to Old Grand Pré... Land of Évangeline.
toward the wide Minas Basin (Bassin des Mines) with the Grand Pré
area at the center. The Minas Chanel (on this side of mountains) opens
into Bay of Fundy (Baie Française) to the left. Grand-Pré
was founded by Pierre Melanson and Pierre Terriot, youngest child of Jehan
and Perrine Terriot. Pierre Terriot actually lived in a small settlement
close to Grand-Pré called Rivière-aux-Canards at the left
edge of the photo.
words from Evangeline:
rose next morn the sun on the village of Grand-Pré.
gleamed in the soft, sweet air the Basin of Minas,
the ships, with their wavering shadows, were riding at anchor.
of Grand Pré...and the meadows created by the Acadian dikes.
These are the shores where on August 19, 1755, the Acadians were gathered,
separated and dispersed in an exodus by Winslow under Lawrence's mad orders.
Can we believe Winslow in his diary words when he says "Things are
now very heavy on my heart and hands."? As many as 15,000 Acadians [ref:
26] were dispersed from their Motherland, L'Acadie. What desperation
and horror these shores witnessed!
Not far, the steeple
of the ancient Church of St-Charles-aux-Mines could be seen from the lush
meadows created by the dikes holding back the salt waters of the Baie Française.
the church of St-Charles-aux-Mines, a replica completed in 1930 on the
175th anniversary of the Grand Dérangement... the Great Eviction.
It is built on the location thought to be the location of the original
church of St-Charles. Across the fields from the church, one can see today
one of the dikes of Grand-Pré as seen in the photo at right. Many
double as roadways as is this one. A short walk into the foreground of
this photo will reveal one of the ancient 'aboiteaux' (or, its replacement)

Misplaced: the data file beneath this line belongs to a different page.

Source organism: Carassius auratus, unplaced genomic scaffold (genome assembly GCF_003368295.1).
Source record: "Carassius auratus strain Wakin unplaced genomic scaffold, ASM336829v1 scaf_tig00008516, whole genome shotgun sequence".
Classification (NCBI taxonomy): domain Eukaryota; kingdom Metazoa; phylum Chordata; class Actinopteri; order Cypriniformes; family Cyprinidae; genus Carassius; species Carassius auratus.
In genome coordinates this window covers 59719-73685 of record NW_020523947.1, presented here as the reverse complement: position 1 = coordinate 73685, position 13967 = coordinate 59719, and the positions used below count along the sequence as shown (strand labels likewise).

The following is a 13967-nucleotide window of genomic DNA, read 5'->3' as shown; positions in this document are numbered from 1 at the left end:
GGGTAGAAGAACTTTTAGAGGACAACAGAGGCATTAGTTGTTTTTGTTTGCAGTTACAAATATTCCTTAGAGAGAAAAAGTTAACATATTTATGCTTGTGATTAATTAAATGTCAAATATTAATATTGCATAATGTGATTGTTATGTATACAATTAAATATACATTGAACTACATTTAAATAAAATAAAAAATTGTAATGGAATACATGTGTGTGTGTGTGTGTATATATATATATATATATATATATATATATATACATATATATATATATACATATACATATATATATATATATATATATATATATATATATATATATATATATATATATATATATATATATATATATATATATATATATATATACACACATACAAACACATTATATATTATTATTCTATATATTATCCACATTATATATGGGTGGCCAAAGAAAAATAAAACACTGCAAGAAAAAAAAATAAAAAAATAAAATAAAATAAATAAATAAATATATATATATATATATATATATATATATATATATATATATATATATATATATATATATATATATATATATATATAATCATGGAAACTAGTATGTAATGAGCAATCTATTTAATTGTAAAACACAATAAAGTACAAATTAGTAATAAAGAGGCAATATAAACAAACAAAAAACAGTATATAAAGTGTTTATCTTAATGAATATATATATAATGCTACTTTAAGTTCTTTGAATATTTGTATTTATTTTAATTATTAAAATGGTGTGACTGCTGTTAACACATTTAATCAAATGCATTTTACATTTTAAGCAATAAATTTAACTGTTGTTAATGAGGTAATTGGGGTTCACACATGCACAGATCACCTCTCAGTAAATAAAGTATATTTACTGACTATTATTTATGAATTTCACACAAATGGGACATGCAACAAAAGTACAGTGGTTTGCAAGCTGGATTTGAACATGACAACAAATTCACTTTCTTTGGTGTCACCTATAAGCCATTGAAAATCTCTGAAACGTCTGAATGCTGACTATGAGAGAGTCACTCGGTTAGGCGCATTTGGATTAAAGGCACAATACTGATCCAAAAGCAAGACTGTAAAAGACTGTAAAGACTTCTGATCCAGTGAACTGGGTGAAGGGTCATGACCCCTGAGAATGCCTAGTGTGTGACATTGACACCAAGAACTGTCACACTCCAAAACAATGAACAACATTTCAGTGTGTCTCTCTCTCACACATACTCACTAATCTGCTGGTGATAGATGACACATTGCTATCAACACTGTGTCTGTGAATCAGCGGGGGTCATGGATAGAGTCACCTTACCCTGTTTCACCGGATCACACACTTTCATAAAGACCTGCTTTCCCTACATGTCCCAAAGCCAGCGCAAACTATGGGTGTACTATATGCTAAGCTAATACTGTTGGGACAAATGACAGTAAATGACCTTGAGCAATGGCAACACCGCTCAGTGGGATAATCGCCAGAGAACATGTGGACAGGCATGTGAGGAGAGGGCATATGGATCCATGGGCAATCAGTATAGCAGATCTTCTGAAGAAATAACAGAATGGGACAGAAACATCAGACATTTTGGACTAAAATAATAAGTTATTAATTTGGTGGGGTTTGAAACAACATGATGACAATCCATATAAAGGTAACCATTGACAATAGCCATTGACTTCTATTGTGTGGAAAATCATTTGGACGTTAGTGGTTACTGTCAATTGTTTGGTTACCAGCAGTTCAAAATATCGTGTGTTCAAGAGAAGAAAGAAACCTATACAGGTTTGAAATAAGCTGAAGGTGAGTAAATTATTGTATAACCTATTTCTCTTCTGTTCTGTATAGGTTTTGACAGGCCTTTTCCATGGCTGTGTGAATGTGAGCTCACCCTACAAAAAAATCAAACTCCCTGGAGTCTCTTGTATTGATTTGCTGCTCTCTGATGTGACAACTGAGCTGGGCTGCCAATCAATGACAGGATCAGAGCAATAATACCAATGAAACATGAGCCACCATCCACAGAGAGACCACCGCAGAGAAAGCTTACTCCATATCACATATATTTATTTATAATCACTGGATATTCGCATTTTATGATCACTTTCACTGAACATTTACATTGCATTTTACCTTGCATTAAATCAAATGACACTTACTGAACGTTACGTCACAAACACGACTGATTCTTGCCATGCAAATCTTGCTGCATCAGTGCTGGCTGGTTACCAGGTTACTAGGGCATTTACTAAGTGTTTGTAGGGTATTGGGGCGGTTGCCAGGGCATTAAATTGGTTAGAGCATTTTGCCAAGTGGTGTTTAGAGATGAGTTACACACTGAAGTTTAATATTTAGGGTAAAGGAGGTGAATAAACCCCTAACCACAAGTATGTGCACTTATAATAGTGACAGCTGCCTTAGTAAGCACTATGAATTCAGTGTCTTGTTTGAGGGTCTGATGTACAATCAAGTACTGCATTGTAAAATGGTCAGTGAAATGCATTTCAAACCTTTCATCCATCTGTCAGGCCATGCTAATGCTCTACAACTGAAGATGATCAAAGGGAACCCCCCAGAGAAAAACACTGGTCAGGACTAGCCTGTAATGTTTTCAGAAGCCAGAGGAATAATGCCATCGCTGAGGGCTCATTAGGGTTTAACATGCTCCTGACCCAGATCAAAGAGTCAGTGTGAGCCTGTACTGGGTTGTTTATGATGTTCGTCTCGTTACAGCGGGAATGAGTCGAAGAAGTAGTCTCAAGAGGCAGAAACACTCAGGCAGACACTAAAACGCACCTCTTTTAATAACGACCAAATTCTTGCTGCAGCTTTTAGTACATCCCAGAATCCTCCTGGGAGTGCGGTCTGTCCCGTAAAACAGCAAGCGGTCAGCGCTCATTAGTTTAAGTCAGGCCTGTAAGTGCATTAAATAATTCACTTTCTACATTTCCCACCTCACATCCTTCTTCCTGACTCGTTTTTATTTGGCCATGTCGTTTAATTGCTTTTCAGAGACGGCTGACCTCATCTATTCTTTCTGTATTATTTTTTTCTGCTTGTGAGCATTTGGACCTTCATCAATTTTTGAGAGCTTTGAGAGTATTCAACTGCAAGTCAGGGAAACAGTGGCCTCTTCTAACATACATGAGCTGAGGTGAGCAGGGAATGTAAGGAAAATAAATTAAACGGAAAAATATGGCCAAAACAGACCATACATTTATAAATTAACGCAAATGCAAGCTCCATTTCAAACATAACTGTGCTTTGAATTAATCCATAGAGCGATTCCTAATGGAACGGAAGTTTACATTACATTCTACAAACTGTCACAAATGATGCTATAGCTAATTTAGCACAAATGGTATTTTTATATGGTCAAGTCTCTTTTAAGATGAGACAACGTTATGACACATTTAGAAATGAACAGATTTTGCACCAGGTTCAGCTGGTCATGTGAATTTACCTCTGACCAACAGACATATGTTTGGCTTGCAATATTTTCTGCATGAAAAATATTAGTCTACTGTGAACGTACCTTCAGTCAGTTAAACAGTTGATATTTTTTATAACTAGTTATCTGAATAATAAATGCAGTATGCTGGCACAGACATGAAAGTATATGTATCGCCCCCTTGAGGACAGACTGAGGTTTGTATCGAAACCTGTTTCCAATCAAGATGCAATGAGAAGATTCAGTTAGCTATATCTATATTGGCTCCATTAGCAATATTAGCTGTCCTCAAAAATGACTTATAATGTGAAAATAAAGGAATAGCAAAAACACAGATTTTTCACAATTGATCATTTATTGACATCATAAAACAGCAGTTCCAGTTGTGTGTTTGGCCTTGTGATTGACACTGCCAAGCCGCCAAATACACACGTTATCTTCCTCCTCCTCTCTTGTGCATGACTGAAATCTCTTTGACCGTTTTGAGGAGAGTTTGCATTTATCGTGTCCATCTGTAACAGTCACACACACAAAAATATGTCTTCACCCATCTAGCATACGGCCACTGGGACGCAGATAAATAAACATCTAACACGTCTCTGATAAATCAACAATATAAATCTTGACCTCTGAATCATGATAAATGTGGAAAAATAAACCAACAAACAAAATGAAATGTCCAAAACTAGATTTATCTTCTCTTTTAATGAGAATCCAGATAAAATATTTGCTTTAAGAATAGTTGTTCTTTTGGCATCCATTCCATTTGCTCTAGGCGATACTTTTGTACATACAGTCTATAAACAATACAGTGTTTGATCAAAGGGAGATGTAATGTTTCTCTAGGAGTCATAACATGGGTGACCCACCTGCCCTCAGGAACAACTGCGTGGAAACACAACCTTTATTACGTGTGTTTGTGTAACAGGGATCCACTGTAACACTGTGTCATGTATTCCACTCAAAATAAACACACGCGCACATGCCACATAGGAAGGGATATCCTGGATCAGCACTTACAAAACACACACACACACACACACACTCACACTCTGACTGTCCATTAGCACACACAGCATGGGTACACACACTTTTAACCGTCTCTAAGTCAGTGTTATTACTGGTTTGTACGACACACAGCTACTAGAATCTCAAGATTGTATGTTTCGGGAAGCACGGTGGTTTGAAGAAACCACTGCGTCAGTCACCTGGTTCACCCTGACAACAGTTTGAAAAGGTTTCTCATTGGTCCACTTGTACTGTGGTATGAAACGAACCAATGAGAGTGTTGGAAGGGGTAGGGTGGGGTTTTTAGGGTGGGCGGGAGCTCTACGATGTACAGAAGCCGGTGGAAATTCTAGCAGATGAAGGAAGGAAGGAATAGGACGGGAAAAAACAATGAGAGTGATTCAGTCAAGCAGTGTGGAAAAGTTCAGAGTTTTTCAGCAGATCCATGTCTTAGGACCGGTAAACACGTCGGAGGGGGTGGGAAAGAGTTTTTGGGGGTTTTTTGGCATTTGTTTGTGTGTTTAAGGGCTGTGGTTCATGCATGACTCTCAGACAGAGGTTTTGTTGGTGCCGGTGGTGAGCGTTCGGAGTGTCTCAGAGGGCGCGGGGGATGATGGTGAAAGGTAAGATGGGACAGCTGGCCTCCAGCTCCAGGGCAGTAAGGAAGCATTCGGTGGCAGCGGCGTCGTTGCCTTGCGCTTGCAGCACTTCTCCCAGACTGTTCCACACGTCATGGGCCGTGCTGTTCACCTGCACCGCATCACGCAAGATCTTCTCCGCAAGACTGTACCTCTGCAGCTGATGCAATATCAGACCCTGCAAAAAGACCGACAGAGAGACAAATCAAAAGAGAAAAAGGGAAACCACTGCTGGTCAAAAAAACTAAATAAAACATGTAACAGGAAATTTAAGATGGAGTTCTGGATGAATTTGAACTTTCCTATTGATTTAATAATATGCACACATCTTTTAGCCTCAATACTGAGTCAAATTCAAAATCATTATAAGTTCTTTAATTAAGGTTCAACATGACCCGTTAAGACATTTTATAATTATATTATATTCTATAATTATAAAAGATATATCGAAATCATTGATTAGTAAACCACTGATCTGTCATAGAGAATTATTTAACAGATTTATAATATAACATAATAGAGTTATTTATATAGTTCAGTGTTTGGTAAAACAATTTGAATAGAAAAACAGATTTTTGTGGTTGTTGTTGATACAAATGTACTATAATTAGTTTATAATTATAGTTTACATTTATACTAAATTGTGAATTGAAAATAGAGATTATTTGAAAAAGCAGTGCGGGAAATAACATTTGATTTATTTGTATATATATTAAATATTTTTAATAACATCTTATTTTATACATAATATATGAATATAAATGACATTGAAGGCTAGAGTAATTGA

built by the Acadians. And a short trip to the Grand-Pré
National Historic Site will tell you much more about this historic
short distance away at the very eastern end of Chignectou Bay in the Beaubassin
area, more evidence of the Acadians and their ubiquitous dikes as seen
in the center of this photo. This dike is in the area between Fort Beausejour
and Fort Lawrence. Thousands upon thousands of acres of marshlands were
converted into fertile lands which produced abundant crops for the Acadians
and later the Nova Scotians. Those dikes are still maintained today. The
Beaubassin settlement was developed after the Grand-Pré area.
Ste-Marie... Our final stop was the St-Mary's Bay (Baie Ste-Marie)
area, specifically the Church Pointe to Meteghan area... the single remaining
Acadian area in present-day Nova Scotia. Home of the Université
of Ste-Anne and its Centre Acadien. A quick click to the Université
and a walk-through their Acadian Odyssey will reveal some of the important
Acadian research that is on-going at the Centre.
Besides, the Acadians
there are so-o-o-o friendly... their food so-o-o-o scruptious and the country-side,
well, simply very pleasant. I urge you to stop by some of their little
restaurants and chat with the owners and waiters. I especially recommend
au Havre du Capitaine". You will be delighted. You
will find some Acadian dishes on their menu...
And, we did find
the Theriault family there as well, of course. Here, A.F. Theriault is
in the boat-building business... the sight and smell of rough-sawn timbers
brought many memories of my grandfather's sawmill in Baker-Brook, New Brunswick.
My grandfather did tell me that I had saw-dust running through my veins...
here we are... at the end of the road of our tour through the blue and
the green... there are many more sights of course but these were the key
Acadian sights. Outside of these are all of the delight towns like Digby....
best clams in the world; Lunenberg, a most scenic and beautiful spot. Halifax
was a total surprise... it is loaded with sights, culture and fun events.
While there, we went to a delightful concert of Cape Breton musicians...
and of course, further east is the beautiful Cabot Trail. There are enough
sights in Nova Scotia for several weeks of delightful touring.
To plan your trip,
click this Do'ers
and Dreamers link to get your copy of their 'Doers and Dreamers'
guide... a very comprehensive guide on touring Nova Scotia. It's free.
Another tip: to save you a few miles and alot of time, you might want to
consider taking the ferry from Portland, Maine or Bar Harbor, Maine. Click
this Bay Ferries
link for more information and to make reservations.